How Effective Is Birth Control?
Updated: Sep 12
More often than not, we have women in our comment section asking how effective birth control methods are; in essence how effective are contraceptive methods and by extension which one is the best for them. In this article, we will be looking deeper into some of the contraceptive methods and the level of protection they provide in keeping you from getting pregnant when used or consumed properly.
The effectiveness of your contraception relies on the method you choose and how correctly you use it. Certain methods are more efficient than others. For your contraception to be as successful as possible, you must follow the directions and use the method properly. With certain treatments, such as the implant, it is unnecessary to remember to take or apply it because it is inserted once. These are known as "no user failure" techniques.
No contraception is 100 per cent effective, and some do have side effects.
Perfect Use or Typical Use
In this section, we will focus on some of the most known birth control methods and look at their effectiveness if used "perfectly” -this is always the right way to use the method.
Some methods work less well when they are used "typically” -this is when the method isn't always done right. For example, you might forget to take a pill or get the shot later than you should.
Some methods don't have typical use rates because they have no user failure.
Use it perfectly: it works more than 99% of the time. When contraceptive injections are used regularly, less than 1 in 100 women will get pregnant in a year. Typical use: it works about 94% of the time. In a year, about 6 out of every 100 women will get pregnant. Depending on the type, the shot lasts for about 8 to 13 weeks.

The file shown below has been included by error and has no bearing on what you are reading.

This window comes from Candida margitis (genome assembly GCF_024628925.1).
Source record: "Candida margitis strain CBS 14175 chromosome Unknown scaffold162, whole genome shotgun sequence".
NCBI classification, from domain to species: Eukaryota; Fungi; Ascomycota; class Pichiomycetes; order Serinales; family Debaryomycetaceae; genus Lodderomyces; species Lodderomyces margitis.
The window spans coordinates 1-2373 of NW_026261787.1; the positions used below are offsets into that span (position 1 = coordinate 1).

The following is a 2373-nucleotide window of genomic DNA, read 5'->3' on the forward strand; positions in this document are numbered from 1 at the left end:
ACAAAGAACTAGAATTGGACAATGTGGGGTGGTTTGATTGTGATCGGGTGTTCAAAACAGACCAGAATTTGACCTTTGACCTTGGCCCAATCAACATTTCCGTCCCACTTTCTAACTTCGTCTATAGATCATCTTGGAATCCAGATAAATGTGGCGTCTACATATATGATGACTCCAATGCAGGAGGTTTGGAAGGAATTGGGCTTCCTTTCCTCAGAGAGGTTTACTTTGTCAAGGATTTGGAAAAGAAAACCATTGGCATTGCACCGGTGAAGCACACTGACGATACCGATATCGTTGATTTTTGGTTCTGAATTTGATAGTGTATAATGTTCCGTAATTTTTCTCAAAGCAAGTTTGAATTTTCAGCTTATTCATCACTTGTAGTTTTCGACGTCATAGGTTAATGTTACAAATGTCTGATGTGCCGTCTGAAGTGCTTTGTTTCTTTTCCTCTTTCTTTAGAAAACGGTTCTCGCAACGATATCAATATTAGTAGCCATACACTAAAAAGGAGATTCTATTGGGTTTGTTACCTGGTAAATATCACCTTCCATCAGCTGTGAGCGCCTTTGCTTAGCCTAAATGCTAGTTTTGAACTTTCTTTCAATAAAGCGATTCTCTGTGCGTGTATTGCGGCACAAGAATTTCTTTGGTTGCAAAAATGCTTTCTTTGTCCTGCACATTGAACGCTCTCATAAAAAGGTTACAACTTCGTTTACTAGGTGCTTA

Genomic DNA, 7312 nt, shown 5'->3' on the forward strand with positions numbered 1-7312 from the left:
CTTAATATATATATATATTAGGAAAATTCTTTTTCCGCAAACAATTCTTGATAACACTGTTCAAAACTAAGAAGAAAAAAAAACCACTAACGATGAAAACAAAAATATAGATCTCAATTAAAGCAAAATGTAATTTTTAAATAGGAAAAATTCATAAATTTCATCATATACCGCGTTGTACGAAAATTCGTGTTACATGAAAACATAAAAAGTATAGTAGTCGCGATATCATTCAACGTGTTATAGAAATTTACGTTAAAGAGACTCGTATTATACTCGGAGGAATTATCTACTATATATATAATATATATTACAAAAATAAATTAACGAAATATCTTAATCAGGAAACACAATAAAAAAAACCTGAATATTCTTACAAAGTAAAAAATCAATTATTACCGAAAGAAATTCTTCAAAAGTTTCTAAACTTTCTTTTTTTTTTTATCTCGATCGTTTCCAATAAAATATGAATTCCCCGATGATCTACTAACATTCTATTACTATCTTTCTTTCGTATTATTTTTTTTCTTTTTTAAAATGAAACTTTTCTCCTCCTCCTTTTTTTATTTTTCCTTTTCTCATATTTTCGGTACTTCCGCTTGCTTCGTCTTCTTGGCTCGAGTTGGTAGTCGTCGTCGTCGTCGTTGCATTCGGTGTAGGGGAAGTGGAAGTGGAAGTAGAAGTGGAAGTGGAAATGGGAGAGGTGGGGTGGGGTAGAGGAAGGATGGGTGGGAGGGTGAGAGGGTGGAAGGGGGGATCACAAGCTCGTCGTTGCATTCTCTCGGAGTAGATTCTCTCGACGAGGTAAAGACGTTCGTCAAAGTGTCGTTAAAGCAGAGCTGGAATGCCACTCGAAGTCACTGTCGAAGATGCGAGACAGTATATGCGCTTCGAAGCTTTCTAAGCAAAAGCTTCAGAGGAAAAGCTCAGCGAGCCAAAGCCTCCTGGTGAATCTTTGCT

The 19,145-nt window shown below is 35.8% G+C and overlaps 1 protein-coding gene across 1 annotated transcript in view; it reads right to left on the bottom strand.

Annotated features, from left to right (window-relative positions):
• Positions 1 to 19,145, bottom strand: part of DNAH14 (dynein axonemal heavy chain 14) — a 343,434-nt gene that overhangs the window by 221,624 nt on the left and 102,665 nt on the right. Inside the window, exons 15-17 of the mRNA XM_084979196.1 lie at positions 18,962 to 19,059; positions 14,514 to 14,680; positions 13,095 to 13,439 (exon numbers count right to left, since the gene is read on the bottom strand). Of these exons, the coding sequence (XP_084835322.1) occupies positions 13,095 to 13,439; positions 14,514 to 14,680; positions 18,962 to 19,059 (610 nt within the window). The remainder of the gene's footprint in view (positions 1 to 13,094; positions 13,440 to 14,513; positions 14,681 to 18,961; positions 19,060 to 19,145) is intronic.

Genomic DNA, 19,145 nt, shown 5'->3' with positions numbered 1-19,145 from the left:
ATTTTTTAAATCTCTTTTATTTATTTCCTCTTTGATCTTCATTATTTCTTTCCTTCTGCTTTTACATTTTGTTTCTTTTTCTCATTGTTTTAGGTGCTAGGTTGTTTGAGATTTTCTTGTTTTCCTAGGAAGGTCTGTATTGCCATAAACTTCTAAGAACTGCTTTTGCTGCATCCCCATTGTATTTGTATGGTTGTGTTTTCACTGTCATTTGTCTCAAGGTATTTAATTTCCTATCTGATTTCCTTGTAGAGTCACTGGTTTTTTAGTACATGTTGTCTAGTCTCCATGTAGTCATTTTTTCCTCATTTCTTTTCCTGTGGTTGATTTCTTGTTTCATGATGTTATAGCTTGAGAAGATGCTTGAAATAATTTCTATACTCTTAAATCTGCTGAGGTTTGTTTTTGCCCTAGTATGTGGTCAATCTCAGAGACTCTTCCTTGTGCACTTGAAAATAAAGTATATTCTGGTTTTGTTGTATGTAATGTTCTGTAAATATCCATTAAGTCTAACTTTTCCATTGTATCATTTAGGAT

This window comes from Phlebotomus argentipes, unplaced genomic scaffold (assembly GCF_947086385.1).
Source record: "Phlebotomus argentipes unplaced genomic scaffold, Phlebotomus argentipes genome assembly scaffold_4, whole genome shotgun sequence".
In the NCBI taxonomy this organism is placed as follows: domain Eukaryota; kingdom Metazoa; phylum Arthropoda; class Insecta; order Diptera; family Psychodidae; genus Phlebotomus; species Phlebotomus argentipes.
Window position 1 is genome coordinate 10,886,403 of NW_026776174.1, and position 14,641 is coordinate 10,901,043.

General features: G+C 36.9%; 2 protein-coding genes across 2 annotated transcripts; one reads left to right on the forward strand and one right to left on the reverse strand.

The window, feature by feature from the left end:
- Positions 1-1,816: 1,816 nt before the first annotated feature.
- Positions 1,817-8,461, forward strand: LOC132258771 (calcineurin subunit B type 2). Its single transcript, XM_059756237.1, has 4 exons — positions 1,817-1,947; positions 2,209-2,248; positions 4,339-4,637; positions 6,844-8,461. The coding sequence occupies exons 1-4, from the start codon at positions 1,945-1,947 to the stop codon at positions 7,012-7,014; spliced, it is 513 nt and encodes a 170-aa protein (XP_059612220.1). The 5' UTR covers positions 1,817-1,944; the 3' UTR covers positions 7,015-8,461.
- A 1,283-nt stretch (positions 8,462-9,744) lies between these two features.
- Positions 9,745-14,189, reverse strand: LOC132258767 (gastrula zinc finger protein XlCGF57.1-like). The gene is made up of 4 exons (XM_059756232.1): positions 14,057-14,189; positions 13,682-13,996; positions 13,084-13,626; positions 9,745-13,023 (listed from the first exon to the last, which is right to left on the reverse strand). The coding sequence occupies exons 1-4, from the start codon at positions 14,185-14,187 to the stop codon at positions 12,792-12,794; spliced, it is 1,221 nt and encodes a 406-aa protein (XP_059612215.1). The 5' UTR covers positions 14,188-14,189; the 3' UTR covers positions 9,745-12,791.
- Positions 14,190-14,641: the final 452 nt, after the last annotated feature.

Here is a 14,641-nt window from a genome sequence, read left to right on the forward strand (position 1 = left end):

Combined oral contraceptive Use it perfectly: Effectiveness of greater than 99%. Using the combination pill correctly, fewer than 1 in 100 women will become pregnant within a year. Typical Use: Effectiveness is around 91% of typical usage. In one year, approximately 9 out of 100 women using the combination pill will become pregnant.
MALE and FEMALE CONDOM Male condoms
Perfect Use: It works 98% of the time. This means that in a year, two out of every hundred women whose partners use a condom will get pregnant. Typical Use: it works about 82% of the time. This means that every year, about 18 out of every 100 women will get pregnant due to incorrect use of a condom.
Perfect Use: It works 95% of the time. In a year, about 5 out of every 100 women who use a female condom will become pregnant.
Typical Use: it works about 79% of the time. In a year, about 21 out of every 100 women will get pregnant as a result of incorrect use of condoms.
LONG-TERM REVERSIBLE METHODS
You do not have to remember to take or use these methods. They have no user failure, so they are not less effective with typical use.
Perfect Use: A contraceptive implant works more than 99% of the time. They work for three years, but they can be taken out sooner if needed. Less than 1 in 100 women using the implant will get pregnant in a year.
IUDs are 99% effective depending on the type. An IUD can be in place for 5 or 10 years, with the option to take it out at any time. Depending on the type of IUD, less than 1 in 100 women will get pregnant in a year.
LONG-TERM IRREVERSIBLE METHODS
STERILIZATION (Permanent Contraception)
Female sterilization is more than 99% effective. Around 1 in 200 women who have been sterilised will get pregnant at some point in their lives. Male sterilisation, or vasectomy: About 1 in 2,000 men can become fertile again in their lifetime after having a vasectomy.
To identify the best birth control method for you; be it either a short-term or long-term method whether reversible or irreversible, you must visit the hospital for guidance and then make a choice that best suits your body. As always, Grace is here to give you all the information you need to stay informed. We remain committed to affording you the best digital health services!
Stay informed, stay in control
Do you have an idea of what contraceptive to consult your doctor about?